The Star of Mardikh

Dr Mussaab Alshbib


Dr Mussaab Alshbib is an electrical engineer by training and currently head of the seven-year-old Mechatronics Department at Sham University in Azaz, Syria. On a Zoom call from his office in Azaz, he reveals calmly that his students are slowly but surely becoming wizards in the lab. Together, they invented, designed, and built an electric vehicle with a robotic arm, control panels for advanced factory automation, 3-D and solar energy system prototypes, and special motors. At the best of times, Mechatronic engineers can take a circuit board and an electric motor, use computer algorithms, and make magic, so it is great to hear what can still be done in this conflict-affected environment with limited access to the right equipment. It’s a multidisciplinary subject that creates “intelligent” systems for automation in manufacturing, and their designs and technologies play a part in everything we take for granted, including smartphones, satellites, and transport.

The titles of the classes Dr. Alshbib teaches: Electrical Circuits, DC Machines, Design & Drives, Special Machines, and Transformers Theory sound deceptively simple. Hearing this, he grins, “Mechatronics is difficult to teach and understand.” He is the first to admit it comprises pure maths, physics, and programming languages that few outside this discipline understand, requiring “simulations, programming, tests, experiments, and mental modelling.” There is also the manual craft, the time-tested material skill of building. Alshbib encourages his students to use their hands to discover for themselves.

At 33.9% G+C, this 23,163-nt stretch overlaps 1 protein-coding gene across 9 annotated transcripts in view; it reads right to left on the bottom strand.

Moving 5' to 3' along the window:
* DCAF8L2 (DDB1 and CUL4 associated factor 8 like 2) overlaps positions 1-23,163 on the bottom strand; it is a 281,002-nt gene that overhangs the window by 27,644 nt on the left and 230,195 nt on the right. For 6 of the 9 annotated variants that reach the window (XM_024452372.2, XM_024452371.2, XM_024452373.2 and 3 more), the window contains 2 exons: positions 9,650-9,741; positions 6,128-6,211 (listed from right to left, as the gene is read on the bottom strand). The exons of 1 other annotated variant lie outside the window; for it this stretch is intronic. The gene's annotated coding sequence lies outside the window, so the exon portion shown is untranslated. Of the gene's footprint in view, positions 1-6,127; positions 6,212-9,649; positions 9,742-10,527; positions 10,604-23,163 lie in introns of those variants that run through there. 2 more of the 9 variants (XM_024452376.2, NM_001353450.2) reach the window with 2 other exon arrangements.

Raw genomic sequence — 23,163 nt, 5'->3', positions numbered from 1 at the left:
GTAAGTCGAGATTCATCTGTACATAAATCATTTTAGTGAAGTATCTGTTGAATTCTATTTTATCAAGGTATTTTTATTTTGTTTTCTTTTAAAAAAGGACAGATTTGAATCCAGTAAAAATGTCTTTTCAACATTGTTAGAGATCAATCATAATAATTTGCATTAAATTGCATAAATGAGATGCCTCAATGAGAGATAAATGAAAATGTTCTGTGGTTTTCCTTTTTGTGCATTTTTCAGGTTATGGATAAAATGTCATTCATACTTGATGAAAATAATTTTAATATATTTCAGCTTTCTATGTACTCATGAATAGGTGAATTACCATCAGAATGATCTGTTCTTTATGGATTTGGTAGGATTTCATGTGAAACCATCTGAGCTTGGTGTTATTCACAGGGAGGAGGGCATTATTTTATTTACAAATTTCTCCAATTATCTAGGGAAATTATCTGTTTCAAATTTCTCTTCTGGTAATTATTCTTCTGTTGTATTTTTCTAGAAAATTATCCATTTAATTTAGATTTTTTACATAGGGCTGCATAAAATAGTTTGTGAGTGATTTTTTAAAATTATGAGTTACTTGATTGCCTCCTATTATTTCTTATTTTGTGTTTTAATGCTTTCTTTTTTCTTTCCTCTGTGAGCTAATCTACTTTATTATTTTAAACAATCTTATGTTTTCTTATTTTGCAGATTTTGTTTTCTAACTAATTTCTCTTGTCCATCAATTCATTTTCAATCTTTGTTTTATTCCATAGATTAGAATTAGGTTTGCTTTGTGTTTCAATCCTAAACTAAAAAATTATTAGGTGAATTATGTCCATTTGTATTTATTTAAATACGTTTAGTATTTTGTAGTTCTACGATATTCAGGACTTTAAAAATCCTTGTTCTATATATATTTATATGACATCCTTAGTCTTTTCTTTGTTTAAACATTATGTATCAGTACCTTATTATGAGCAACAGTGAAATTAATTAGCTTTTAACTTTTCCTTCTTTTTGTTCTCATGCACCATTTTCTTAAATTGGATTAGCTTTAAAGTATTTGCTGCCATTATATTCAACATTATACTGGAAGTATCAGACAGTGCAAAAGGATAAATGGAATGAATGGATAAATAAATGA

This story may end in Azaz, but it begins in the ancient village of Mardikh in the Idlib Governorate of Syria, where Alshbib was born and raised. His eyes light up when he talks about it. It is the nearest village to the site of historic Ebla, the ancient Sumerian kingdom founded in about 2900 B.C., which along with Egypt and Mesopotamia belonged to the great civilisations of the Levant. It is also famous for having one of the oldest archives and libraries ever found. For over two millennia, thousands of cuneiform literary and lexicographic tablets lay undisturbed, stored on shelves in catacombs, until the late sixties, when a crew of Italian archaeologists from the University of Rome led by Dr Paolo Matthiae began extensive and successive excavations. Alshbib remembers the archaeologists well because he actually worked for them as a boy during the summers for ten years during the seventies, collecting and sorting through thousands of small stone chips, putting shards of ancient stone back together with his hands, chatting to the scholars who arrived in his village every year for forty years: “That was my job, and it was very nice, while it lasted. It gave me a chance to learn some English with them.” Such an ancient place he thought would last forever, but he waves away the past with a non-committal gesture, as much of it has been destroyed: “There’s nothing left. During the conflict, a temple was destroyed, and bulldozers were used to excavate the land.” In the 2004 Census, Mardikh had a population of 2,918; now, he says, the landscape seems empty. There are the ghostly remains of ancient towns like Maaret al-Numan, Saraqeb, and Kafr Amim, which were evacuated during the 2019 Syrian Army Offensive against Idlib.